Although there is an academic interest in a possible "cross-over" point between INITIALIZE and the MOVE of a table with initial values...
The thing is...
Unless you have a table where you are storing amounts/values which are summed/otherwise calculated upon their previous value - you don't need to INITIALIZE
05 B-DATA PIC 9(7).
05 C-DATA PIC X(20).
05 D-DATA PIC 99.
MOVE X-DATA TO B-DATA
MOVE Y-DATA TO C-DATA
MOVE Z-DATA TO D-DATA
The above is what you might see for someone preparing an output record for writing. THE INITIALIZE IS A TOTAL WASTE OF TIME.
If there is a table-entry with 20 subordinate items and all that happens to them is MOVE then there is no need to INITIALIZE.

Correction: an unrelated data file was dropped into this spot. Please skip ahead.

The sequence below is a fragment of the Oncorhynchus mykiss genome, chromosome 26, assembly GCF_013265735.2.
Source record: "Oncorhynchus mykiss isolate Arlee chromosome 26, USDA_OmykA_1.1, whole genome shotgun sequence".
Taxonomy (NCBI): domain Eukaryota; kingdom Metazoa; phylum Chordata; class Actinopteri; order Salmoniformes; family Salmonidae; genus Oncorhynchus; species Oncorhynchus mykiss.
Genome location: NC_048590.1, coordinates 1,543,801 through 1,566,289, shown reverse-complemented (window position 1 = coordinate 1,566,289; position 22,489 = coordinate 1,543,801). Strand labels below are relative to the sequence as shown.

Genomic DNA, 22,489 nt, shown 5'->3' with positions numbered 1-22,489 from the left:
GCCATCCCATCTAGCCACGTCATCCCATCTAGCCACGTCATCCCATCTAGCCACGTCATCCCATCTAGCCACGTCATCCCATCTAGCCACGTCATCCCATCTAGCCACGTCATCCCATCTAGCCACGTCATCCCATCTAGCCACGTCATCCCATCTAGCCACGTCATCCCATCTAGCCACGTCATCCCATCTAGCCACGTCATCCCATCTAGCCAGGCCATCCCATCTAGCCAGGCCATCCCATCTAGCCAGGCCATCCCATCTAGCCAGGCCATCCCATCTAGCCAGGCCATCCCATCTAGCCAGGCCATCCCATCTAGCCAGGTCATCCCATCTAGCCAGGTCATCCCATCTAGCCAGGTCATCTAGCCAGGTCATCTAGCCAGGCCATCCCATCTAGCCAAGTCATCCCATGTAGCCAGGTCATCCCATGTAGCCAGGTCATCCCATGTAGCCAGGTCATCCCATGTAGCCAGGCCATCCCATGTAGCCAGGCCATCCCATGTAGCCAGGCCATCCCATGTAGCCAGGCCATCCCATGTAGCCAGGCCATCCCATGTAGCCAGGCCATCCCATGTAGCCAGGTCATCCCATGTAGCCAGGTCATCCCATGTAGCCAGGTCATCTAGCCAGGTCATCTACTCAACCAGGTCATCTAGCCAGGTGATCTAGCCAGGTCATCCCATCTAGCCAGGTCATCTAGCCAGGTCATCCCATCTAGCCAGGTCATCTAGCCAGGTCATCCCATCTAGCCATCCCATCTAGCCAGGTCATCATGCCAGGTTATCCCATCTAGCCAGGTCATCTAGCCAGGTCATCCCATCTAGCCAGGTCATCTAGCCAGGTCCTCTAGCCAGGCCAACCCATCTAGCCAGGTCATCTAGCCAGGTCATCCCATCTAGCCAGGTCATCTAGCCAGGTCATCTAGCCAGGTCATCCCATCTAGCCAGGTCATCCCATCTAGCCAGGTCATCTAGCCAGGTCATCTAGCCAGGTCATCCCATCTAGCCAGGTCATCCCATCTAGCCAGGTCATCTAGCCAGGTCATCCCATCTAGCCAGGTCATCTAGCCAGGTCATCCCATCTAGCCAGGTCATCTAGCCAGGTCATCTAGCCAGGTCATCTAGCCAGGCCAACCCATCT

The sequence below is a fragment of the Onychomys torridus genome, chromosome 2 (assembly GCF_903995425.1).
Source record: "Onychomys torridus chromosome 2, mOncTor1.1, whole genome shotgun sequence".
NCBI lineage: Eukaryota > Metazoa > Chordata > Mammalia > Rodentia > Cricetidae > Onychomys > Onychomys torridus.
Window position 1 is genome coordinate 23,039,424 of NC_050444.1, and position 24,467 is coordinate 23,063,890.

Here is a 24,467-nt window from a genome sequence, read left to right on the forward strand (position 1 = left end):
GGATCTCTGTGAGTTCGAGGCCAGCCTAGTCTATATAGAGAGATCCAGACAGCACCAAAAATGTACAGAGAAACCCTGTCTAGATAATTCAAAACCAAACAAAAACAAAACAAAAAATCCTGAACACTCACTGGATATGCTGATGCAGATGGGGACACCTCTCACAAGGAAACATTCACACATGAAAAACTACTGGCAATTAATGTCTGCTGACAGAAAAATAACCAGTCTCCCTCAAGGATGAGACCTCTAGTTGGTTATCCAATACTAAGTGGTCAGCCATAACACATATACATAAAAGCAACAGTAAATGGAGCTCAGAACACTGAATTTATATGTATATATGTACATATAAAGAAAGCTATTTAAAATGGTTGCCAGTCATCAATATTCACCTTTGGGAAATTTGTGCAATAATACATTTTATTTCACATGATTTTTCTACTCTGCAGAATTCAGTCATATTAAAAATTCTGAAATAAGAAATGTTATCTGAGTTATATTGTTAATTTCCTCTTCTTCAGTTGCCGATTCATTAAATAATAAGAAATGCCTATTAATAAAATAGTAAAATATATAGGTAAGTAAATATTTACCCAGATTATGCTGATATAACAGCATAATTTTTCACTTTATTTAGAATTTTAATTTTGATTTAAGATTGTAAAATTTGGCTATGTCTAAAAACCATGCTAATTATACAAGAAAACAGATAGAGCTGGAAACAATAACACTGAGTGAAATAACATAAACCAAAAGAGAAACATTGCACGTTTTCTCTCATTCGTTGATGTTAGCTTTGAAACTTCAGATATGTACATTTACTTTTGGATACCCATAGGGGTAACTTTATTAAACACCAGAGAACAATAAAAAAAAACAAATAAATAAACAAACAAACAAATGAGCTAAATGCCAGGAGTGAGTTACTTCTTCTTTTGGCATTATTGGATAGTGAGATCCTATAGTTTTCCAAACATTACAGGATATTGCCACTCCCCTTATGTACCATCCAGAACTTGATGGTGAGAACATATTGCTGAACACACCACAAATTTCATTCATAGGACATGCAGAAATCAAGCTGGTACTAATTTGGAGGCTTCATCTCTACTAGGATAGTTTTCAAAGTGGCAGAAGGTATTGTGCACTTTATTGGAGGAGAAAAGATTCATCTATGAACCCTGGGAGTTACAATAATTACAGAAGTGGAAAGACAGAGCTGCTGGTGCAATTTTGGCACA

If you are calculating into a value in a table using the current value as part of the calculation, then your value in the table needs to be initialised to zero. So you have a table which has exactly those type of values and you don't go INITIALIZEing other things.
The results will be identical. The CPU consumed will be more in the first.
If your existing code can be "abstracted" to the above, just remove the INITIALIZE and any other attempts to set to an initial value and you'll have your CPU saving.
And yes, there will be untolled hours of CPU time wasted daily around the world by people who use INITIALIZE routinely to just consume CPU and who then say things like "I got a S0C7 return code and I don't know why because I used INITILIZE"